What Mason students actually think about the Pledge of Allegiance

Freshman students stand for the Pledge on Friday morning. Left to right: Rani Altarazi, Anna Dickson, Joseph Burke, June Musurlian, Will Jacobson, and Josh Wattles. Photo credit to Julia Bonilla.

Freshman students stand for the Pledge on Friday morning. Left to right: Rani Altarazi, Anna Dickson, Joseph Burke, June Musurlian, Will Jacobson, and Josh Wattles. Photo credit to Julia Bonilla.

Julia Bonilla, Staff Reporter

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Every morning, Mason Students begin their day by reciting (or at least listening to) the same 31 words while they stand, holding their hands over their heart, facing a flag, which, by state law, is hung in every classroom. Then, they sit back down and go about their regular day.

Many students stand up and recite the Pledge of Allegiance without a second thought, joining the bandwagon of other students who don’t really consider why or why not they are participating, but don’t want to stand out among their peers. Others have formulated stronger beliefs surrounding the pledge.

To some, the pledge is a social activity. Sophomore Drew Miller explained that he determines his level of participation based on what the rest of the class is doing. “[I don’t participate] just because a lot of people in my classes don’t. It’s usually just the teachers,” he said.

“I just stand up [during the Pledge of Allegiance], because I’m tired in the morning,” sophomore Eduardo Kennedy said. To him, the history of the pledge of allegiance is insignificant because “It was created in, like, the 1900s.”

Many students don’t care enough to partake in the pledge, and it acts as an eye-rolling and tiring part of their daily school routine. Freshman June Musurlian said she does participate, but is reluctant to do so.

“I participate because I have no choice…I know I have a choice but at this point, I just say it because everybody else does. I say it but I don’t feel it when I say it,” she said.

Some students have more passionate opinions surrounding the Pledge of Allegiance.

Freshman Anna Tibbetts gets upset when other students fail to say the pledge.

“It means they don’t care about authority,” she said. “I don’t really care if they don’t care about authority, but if everyone else is standing up and getting out of their comfortable position to get up and put their hand on their chest, it’s really not that hard.”

On the other hand, freshman Rita Williamson hasn’t said the Pledge of Allegiance since seventh grade and intends to never recite it again. 

“It’s not something I believe in and the fact that we even have to say it is kind of dystopian,” Rita said. “It doesn’t apply to America. ‘Freedom and justice for all’– not everyone in this country is free; there isn’t justice for everyone. If I ever say [the pledge] again, it’s only going to be once that line becomes applicable to America.”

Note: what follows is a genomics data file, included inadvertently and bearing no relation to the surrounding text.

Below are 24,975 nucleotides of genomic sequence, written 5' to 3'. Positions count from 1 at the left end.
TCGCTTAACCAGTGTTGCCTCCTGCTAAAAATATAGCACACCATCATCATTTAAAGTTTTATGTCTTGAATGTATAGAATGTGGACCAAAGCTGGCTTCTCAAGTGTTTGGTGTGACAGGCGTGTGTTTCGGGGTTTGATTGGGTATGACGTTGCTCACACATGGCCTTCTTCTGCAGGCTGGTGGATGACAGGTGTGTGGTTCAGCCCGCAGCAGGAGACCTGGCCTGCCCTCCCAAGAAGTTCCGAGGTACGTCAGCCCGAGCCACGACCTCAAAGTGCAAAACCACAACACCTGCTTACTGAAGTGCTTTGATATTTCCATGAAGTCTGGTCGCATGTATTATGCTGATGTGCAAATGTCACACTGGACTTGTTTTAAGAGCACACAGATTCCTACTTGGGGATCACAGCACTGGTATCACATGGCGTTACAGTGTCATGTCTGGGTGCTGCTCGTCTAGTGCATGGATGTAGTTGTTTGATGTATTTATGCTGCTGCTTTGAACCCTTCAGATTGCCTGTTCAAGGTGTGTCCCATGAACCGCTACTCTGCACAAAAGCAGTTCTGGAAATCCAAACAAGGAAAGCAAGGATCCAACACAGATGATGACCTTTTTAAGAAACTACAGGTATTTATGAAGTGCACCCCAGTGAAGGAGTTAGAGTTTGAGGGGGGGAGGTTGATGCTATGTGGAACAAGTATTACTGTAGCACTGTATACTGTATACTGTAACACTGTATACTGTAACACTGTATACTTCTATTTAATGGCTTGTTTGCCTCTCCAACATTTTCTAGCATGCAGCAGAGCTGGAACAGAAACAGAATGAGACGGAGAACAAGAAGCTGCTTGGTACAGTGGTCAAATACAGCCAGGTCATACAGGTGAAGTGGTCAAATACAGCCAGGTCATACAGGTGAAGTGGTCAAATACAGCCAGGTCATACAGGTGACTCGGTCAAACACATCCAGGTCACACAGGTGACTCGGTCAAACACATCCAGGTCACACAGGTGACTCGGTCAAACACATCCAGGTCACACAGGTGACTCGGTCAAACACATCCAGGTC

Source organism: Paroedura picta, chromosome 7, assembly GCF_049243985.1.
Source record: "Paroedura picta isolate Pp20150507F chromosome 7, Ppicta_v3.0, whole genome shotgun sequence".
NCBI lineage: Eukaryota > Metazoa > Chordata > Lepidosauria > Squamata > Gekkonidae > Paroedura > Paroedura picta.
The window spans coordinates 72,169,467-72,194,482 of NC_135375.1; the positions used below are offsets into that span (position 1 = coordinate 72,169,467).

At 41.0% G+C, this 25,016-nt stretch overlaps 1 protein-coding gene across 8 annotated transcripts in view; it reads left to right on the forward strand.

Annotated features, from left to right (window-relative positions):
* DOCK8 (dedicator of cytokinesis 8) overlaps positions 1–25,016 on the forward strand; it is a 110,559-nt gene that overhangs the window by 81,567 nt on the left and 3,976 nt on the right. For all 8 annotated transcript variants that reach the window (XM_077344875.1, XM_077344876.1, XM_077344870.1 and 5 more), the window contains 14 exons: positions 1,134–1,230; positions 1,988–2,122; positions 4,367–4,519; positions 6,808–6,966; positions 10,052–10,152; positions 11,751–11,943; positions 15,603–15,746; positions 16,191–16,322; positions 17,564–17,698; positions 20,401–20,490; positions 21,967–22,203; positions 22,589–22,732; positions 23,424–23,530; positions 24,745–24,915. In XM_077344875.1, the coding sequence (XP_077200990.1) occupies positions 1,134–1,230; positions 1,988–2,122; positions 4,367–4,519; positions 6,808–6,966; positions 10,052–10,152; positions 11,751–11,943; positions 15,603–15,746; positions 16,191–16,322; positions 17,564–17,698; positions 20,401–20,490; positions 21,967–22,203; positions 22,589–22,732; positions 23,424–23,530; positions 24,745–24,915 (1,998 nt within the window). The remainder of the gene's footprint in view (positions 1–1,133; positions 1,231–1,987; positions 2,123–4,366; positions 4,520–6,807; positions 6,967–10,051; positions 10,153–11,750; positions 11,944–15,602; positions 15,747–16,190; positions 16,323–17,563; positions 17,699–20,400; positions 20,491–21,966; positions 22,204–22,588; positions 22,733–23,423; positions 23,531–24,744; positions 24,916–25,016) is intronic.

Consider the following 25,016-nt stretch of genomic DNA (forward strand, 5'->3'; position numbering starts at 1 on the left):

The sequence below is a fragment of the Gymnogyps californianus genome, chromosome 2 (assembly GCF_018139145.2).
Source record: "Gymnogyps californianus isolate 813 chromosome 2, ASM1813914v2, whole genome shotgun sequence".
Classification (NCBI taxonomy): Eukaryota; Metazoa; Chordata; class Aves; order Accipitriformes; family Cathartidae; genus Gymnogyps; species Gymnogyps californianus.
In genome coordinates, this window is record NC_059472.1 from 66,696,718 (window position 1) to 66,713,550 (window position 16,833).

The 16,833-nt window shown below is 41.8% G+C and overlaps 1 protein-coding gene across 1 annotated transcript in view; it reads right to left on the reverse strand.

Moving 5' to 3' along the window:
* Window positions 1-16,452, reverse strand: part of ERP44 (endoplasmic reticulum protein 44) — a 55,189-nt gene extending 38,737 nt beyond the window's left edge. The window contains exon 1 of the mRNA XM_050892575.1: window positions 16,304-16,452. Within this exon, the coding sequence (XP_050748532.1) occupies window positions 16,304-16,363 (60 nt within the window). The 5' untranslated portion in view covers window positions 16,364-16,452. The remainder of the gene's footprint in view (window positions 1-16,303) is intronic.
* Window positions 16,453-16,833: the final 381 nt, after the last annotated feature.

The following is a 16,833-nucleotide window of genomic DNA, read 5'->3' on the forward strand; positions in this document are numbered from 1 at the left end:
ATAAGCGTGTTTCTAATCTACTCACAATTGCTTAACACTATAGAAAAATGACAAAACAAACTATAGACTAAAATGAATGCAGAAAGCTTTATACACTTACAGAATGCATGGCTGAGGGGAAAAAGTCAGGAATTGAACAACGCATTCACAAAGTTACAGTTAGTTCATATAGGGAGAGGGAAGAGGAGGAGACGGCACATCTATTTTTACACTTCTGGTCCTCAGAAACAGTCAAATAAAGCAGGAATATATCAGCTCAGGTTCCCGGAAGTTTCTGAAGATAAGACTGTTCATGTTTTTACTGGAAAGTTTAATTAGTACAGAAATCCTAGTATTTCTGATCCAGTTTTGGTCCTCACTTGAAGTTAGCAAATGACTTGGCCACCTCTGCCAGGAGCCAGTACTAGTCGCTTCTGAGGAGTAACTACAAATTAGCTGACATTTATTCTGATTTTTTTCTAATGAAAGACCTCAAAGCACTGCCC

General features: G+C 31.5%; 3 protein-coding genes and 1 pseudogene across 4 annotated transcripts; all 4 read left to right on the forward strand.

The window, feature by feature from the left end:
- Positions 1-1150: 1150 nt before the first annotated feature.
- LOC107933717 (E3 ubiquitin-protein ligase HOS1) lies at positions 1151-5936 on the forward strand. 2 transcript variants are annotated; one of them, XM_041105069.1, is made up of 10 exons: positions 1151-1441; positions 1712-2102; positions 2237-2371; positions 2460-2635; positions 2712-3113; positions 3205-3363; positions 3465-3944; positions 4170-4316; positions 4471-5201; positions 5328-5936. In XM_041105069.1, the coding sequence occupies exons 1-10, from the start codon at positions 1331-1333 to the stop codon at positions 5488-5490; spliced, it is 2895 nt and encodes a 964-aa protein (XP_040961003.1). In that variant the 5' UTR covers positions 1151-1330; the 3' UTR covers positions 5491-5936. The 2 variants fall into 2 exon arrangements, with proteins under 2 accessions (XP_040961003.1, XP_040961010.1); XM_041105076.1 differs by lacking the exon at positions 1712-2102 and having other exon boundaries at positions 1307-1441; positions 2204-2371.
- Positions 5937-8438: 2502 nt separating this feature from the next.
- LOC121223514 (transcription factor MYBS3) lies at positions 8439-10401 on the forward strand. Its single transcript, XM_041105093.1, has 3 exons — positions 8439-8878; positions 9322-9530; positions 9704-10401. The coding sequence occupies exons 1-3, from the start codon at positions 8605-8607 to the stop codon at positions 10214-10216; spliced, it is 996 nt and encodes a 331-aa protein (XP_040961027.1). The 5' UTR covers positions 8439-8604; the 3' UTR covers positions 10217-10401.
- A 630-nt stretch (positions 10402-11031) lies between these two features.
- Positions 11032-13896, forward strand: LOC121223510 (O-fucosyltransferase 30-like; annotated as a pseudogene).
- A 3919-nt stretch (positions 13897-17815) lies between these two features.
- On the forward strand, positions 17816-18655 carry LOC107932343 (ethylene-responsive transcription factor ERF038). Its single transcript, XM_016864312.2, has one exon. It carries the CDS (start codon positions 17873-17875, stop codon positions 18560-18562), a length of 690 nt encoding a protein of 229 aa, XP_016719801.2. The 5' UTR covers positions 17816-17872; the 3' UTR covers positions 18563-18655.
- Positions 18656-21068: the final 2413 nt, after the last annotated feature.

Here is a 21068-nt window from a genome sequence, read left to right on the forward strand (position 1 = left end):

Since the history of the Pledge of Allegiance is not taught in school, student participation is often based solely on habits enforced from a young age that have been carried all the way to high school, without being unpacked or legitimized, using historical knowledge. 

“[I feel like] we’re just memorizing this speech and reciting it; we don’t really learn the history, I actually have no idea what it is,” freshman Sophia Koo said.

The Pledge of Allegiance was created in 1892 by Christian minister, Francis Bellamy. It was originally popularized in a children’s magazine The Youth’s Companion as an attempt to promote American nationalism in children and was eventually instilled in all public schools, along with the mandatory hanging of the American Flag. 

In 1954, Congress added the phrase “under God” to the pledge, to establish separation from Communist ideology and Atheism, which were highly feared at the time. With this change, the Pledge of Allegiance became both an institutionalized expression of government obedience and a public recognition of religious influence on America. 

“My understanding is that the Pledge of Allegiance was initially instituted in the Cold War, during the Red Scare when people were afraid of communist infiltration and intellectual diversity,” said Ms. Anna Barr, a World History and Geography II teacher at Mason.

Barr said formally teaching the history of the pledge would “affect participation because the pledge of allegiance is one of those things that happens in the mornings and students don’t give it a lot of thought, but when you know that context it may make you more comfortable doing it, or less comfortable doing it.”

“It’s definitely a conversation worth having and it’s a history worth knowing,” Barr said.